Keystone And The Long Fight

I would recommend reading a recent piece by David Roberts on Grist.  Mr. Roberts takes on critics who say that the environmental movement's focus on the Keystone XL pipeline is "unreasonable".  Although I have worried that the White House may consider Keystone as an easy escape from taking other bold positions to cut fossil fuels and protecting wildlands -- reject Keystone but then compromise on other fossil fuel policies -- I think Mr. Roberts lays out an excellent case for why we have to stake out bold positions, even if it means earning an "unreasonable" label.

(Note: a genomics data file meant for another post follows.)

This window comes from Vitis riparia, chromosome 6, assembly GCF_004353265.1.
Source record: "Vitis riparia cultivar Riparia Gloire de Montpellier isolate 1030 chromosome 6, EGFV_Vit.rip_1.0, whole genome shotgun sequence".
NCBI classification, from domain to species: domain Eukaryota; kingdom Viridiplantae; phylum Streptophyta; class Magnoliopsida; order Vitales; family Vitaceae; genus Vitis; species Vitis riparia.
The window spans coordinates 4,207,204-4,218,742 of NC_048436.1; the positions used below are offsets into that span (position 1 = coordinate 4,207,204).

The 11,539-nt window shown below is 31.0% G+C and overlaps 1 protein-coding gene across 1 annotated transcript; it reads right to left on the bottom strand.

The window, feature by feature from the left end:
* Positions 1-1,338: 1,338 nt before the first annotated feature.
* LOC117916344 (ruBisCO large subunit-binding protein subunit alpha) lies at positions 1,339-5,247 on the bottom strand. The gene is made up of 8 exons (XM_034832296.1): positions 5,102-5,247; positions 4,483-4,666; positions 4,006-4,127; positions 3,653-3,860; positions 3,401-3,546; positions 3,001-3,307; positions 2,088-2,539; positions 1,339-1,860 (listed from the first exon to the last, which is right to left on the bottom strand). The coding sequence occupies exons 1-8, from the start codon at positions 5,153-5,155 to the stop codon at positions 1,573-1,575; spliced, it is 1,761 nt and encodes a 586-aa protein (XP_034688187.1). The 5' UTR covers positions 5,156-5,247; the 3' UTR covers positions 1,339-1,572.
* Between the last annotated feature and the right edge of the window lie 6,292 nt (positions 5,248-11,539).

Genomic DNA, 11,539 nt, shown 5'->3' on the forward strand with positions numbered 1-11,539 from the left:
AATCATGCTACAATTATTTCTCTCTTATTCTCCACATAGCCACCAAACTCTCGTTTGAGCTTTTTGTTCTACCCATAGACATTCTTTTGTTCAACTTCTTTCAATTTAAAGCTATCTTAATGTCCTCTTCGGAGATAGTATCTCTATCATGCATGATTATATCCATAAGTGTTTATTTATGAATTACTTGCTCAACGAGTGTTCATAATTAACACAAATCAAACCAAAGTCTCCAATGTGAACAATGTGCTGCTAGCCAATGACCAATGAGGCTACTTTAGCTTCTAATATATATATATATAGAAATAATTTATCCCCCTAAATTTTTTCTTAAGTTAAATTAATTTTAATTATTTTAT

Our wildlands face a serious threat from climate change and continued human destruction.  This calls for "rapid, systemic change," as Mr. Roberts highlights.  This has its own special relevance in the desert -- beyond the need to cut fossil fuels and stem climate change impacts, we also need to demand more from the renewable energy industry.  We need to keep large-scale projects away from pristine desert habitat, and push for the aggressive deployment of distributed solar generation in our cities or on already-disturbed lands.  The most sustainable path probably is not the easiest path, but it will have the least regrets (unless you are a utility company executive!).

Rooftop solar panels adorn a building at the visitor center for the Desert National Wildlife Refuge in Nevada.


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